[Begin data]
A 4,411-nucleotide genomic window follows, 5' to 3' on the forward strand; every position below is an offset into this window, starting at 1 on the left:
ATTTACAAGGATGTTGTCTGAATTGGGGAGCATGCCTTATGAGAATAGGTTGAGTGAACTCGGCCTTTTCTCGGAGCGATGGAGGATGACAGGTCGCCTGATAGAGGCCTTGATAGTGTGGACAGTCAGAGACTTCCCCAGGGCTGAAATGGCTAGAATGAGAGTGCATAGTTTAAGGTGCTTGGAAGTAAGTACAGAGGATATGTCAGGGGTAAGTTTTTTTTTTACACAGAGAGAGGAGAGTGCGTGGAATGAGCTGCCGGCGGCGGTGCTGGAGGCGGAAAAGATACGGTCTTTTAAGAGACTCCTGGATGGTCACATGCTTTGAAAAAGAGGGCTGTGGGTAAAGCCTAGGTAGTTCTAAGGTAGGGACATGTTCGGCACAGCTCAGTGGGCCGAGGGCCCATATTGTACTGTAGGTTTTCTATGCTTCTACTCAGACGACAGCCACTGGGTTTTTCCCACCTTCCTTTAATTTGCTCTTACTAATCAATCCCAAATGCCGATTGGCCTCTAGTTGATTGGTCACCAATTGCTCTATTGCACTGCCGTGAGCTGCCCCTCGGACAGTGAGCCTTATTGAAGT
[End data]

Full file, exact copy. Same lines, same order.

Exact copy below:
A 4,411-nucleotide genomic window follows, 5' to 3' on the forward strand; every position below is an offset into this window, starting at 1 on the left:
ATTTACAAGGATGTTGTCTGAATTGGGGAGCATGCCTTATGAGAATAGGTTGAGTGAACTCGGCCTTTTCTCGGAGCGATGGAGGATGACAGGTCGCCTGATAGAGGCCTTGATAGTGTGGACAGTCAGAGACTTCCCCAGGGCTGAAATGGCTAGAATGAGAGTGCATAGTTTAAGGTGCTTGGAAGTAAGTACAGAGGATATGTCAGGGGTAAGTTTTTTTTTTACACAGAGAGAGGAGAGTGCGTGGAATGAGCTGCCGGCGGCGGTGCTGGAGGCGGAAAAGATACGGTCTTTTAAGAGACTCCTGGATGGTCACATGCTTTGAAAAAGAGGGCTGTGGGTAAAGCCTAGGTAGTTCTAAGGTAGGGACATGTTCGGCACAGCTCAGTGGGCCGAGGGCCCATATTGTACTGTAGGTTTTCTATGCTTCTACTCAGACGACAGCCACTGGGTTTTTCCCACCTTCCTTTAATTTGCTCTTACTAATCAATCCCAAATGCCGATTGGCCTCTAGTTGATTGGTCACCAATTGCTCTATTGCACTGCCGTGAGCTGCCCCTCGGACAGTGAGCCTTATTGAAGT